133. 29 Nov. 1998 [ES] (Germany and "Time" on Edward III; Brahms; Mondnacht; wrong words)

previously unpublished; © the estate of eric sams and beatrice cazac (Mrs. Mathew’s letters)

Dear Hayat,

   Silver and gold have I none, but such as I have give I thee (in response to your very kind previous requests).

   Just as Greek is alas Greek to me, Dutch is double Dutch. But I'm also news in Germany, especially among Oxfordians, and I've just been translated and published there and mentioned with approbation (except of course when I say or imply that anything was written by Shakespeare of Stratford), e.g. in a zweisprachige Ausgabe of the Heck translation. I've even been classed as a winner, in Time (only just in time, I'd say, and not before time). Anyhow, it's a grand encomium to be so much as mentioned in one of those great American monosyllabic journals which subsume all knowledge and all experience under such headings as Life, God, Sex, etc.


   And all this publicity stems from the fact that an unspecified computer, programmed by some unspecified operator, has identified Edward III as authentic: 'is ook Shakespeare', as one of the Dutch flowery pieces charmingly announces. No one thinks it interesting, let alone necessary, to identify the identifier, or to analyse the analysis. Dumbing-down is universal. Democracy (defined by Bernard Shaw as 'one simpleton, one vote') is triumphant, which wouldn't be so bad if it hadn't run mad first. Some of my Bloom review was written by a sub-editor who wished to make my comments comprehensible to American readers –  no doubt a laudable ambition, but it makes the U.S. public, even those few who subscribe to literary journals, seem sadly stupid. Still, the LA Times pays well.

   I've had a nice word from our friend Christopher about his latest project (Schubert - another winner, I'm sure). I'm back into Brahms and (at Yale's request – they must have plenty of money, gifted by rich alumni) adding the original German text, which Brahms even more often than Schumann just mistranscribed or wrote illegibly. Everyone sings the opening quatrain ofMondnacht very feelingly,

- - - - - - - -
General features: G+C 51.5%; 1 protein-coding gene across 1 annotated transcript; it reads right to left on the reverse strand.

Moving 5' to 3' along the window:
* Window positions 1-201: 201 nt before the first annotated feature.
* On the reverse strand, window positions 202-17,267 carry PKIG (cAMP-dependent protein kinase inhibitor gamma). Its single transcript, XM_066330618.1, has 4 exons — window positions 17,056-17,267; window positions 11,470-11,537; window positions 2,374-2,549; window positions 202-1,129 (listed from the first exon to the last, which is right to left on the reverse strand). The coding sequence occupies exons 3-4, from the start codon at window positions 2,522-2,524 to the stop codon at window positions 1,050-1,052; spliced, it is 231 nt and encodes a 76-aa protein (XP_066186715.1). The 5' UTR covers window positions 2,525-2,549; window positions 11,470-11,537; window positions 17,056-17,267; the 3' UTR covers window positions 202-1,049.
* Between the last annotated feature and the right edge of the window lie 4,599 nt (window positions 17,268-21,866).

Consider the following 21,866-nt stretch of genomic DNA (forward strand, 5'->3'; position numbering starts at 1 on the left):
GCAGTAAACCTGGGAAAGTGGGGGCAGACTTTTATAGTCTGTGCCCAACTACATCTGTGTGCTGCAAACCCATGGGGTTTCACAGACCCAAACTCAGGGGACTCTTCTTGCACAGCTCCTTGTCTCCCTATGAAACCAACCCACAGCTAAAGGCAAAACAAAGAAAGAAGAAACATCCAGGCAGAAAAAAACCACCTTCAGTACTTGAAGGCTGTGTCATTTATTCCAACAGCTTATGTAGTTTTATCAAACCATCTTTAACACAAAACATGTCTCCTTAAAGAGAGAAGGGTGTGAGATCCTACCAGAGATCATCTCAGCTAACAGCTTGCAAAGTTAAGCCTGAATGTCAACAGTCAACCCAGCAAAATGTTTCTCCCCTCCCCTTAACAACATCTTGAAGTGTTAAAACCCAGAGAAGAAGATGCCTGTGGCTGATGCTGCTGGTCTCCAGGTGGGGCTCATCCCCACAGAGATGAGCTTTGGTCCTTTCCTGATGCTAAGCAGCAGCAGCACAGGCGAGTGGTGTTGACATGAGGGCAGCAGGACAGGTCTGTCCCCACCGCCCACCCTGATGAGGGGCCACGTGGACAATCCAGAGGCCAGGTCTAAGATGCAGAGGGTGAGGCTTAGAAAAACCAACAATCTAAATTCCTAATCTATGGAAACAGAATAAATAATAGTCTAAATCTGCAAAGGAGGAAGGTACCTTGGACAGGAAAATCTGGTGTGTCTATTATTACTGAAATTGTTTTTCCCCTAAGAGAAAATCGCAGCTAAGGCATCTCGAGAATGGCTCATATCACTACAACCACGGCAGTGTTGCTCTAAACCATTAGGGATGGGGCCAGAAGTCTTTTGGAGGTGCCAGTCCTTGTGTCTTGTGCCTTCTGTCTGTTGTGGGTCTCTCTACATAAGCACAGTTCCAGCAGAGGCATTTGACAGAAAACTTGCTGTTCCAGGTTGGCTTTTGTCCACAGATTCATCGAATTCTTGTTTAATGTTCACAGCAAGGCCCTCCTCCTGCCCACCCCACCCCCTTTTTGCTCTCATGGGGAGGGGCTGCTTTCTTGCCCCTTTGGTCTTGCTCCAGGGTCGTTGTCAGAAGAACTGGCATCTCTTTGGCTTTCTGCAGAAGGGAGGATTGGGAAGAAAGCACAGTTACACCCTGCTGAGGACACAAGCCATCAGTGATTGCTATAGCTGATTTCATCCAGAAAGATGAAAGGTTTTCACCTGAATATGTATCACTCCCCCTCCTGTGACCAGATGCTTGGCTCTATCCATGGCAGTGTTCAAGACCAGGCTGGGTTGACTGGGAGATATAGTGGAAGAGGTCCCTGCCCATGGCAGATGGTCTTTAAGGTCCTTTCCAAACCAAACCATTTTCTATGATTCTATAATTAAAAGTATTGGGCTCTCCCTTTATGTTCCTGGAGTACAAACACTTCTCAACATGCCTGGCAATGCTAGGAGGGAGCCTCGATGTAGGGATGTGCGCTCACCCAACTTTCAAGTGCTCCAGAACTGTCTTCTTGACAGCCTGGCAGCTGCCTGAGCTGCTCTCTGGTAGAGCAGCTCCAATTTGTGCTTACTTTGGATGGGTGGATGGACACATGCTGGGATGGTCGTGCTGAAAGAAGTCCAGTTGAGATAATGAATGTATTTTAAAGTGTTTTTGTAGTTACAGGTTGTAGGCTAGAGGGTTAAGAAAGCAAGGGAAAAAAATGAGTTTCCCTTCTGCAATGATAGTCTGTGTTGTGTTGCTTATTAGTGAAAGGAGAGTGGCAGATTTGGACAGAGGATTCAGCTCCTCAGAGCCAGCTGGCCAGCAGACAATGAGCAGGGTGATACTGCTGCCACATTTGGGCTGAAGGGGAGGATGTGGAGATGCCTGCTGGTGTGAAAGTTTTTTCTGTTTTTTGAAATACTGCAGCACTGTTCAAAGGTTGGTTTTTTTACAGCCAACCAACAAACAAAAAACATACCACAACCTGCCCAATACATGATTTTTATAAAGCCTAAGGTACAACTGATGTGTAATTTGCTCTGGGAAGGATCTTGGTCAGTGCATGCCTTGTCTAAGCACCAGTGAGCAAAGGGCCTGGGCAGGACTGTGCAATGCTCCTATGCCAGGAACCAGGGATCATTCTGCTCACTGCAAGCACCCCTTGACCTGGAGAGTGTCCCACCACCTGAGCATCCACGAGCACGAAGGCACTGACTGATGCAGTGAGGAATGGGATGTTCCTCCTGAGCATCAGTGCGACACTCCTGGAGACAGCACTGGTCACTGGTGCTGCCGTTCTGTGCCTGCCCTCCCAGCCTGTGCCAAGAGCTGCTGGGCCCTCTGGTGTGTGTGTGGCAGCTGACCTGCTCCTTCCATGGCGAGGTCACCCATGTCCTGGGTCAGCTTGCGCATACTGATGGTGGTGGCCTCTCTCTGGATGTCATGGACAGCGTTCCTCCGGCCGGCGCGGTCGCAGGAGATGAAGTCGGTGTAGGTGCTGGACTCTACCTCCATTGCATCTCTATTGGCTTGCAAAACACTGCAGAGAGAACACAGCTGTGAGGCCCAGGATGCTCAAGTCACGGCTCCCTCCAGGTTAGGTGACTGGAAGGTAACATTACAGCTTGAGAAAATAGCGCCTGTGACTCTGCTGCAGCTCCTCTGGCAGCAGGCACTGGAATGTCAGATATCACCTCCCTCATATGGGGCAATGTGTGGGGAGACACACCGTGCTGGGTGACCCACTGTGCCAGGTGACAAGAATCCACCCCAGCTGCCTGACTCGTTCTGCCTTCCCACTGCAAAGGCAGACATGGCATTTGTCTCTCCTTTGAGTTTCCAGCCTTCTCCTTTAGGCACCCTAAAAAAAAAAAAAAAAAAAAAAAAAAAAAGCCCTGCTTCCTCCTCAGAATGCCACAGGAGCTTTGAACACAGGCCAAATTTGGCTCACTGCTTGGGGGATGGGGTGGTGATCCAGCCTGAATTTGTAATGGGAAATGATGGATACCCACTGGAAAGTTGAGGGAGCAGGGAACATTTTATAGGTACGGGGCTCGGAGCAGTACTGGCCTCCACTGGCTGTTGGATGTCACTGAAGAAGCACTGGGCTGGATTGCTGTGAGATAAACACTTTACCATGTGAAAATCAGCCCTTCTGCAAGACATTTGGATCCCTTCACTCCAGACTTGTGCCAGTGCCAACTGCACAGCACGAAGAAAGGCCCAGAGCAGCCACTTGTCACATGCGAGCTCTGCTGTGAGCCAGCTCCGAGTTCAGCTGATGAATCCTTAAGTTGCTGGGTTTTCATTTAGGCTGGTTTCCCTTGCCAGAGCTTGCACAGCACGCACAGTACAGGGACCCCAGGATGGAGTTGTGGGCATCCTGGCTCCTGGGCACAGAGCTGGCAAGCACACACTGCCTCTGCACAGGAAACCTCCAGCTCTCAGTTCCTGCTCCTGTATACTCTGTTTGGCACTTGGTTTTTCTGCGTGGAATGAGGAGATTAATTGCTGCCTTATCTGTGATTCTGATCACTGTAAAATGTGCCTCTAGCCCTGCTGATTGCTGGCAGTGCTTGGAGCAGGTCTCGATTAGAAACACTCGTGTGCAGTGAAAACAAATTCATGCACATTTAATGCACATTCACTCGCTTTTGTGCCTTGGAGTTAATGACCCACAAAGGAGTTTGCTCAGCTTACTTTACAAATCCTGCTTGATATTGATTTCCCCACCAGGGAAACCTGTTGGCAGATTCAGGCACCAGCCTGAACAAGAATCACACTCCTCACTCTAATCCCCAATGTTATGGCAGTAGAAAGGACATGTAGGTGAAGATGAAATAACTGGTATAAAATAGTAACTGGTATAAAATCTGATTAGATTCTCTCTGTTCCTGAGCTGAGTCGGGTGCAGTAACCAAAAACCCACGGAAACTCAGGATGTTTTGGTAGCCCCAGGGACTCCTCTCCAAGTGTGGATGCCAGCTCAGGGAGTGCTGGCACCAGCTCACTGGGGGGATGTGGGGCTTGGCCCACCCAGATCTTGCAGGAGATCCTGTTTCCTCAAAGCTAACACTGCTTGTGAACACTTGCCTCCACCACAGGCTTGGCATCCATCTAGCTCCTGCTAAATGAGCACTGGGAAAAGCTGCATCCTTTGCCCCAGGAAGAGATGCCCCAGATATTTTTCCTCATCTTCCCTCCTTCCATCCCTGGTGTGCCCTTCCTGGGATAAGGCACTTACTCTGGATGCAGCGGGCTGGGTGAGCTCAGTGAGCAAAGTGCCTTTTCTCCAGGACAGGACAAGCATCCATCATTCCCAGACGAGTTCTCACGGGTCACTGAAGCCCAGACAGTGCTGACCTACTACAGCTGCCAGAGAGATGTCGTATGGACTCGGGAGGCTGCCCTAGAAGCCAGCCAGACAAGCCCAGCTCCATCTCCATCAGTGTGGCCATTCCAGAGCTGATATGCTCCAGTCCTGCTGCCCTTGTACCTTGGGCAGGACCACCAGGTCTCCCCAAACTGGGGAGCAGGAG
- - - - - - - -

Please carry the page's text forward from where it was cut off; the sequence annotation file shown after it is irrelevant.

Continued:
Es war als hätt der Himmel

Die Erde still geküsst

Dass sie im Blütenschimmer

Von ihm nur träumen müsst.


heedless of the fact that (rather obviously) the right word is 'nun', not 'nur' (which suggests a previously promiscuous earth who has suddenly been converted to monogamy from polyandry). But no one takes any notice. Just call me Cassandra. I'm reminded of Chopin's amusing description of British pianists who played the wrong notes with great expression.


 OCTOBER 12, 1998 VOL. 152 NO. 14

W I N N E R S  &  L O S E R S

First an astronaut, then a Senator, again an astronaut, now a $5 action figure from Mattel 
Spanish tenor graces Met's opening night for the 17th season, tying Enrico Caruso's record 
Amateur scholar gets obscure 1590s drama recognized as penned by Shakespeare

Calling Manila "ghastly" was bad; then she fumed about its rats. The Philippines' capital bans her movies 
Kitsch beats class as court rules Franklin Mint can use Di's image on rings, dolls and pendants 
Salon dumps D.C. bureau chief after he condemns coverage of Rep. Henry Hyde's long-ago affair



 But in the interest of getting the words right I have to identify the source-book that Brahms held in his hand, and then get the appropriate page photocopied for a correct description of any variants. Then I feel I have to add comments and advice on which words should now be sung. Some of the changes are irreversible; but I can't help thinking it's always desirable, if it's at all possible, to sing the right words. These are rather time‑consuming procedures, and I feel that time, unlike Time, isn't on my side. But the new British Library though nothing much to look at from the outside has a palatial interior. In my absence for the last five years or so, the system has changed from ordering on paper to commissioning by computer. There was a little knot of discontented people standing in front of the Rare Book area awaiting collection and instruction in the new mysteries. I just say that (despite appearances) I'm new, and will they please do it all for me? Which, bless them, they do.

   Yours as ever, Eric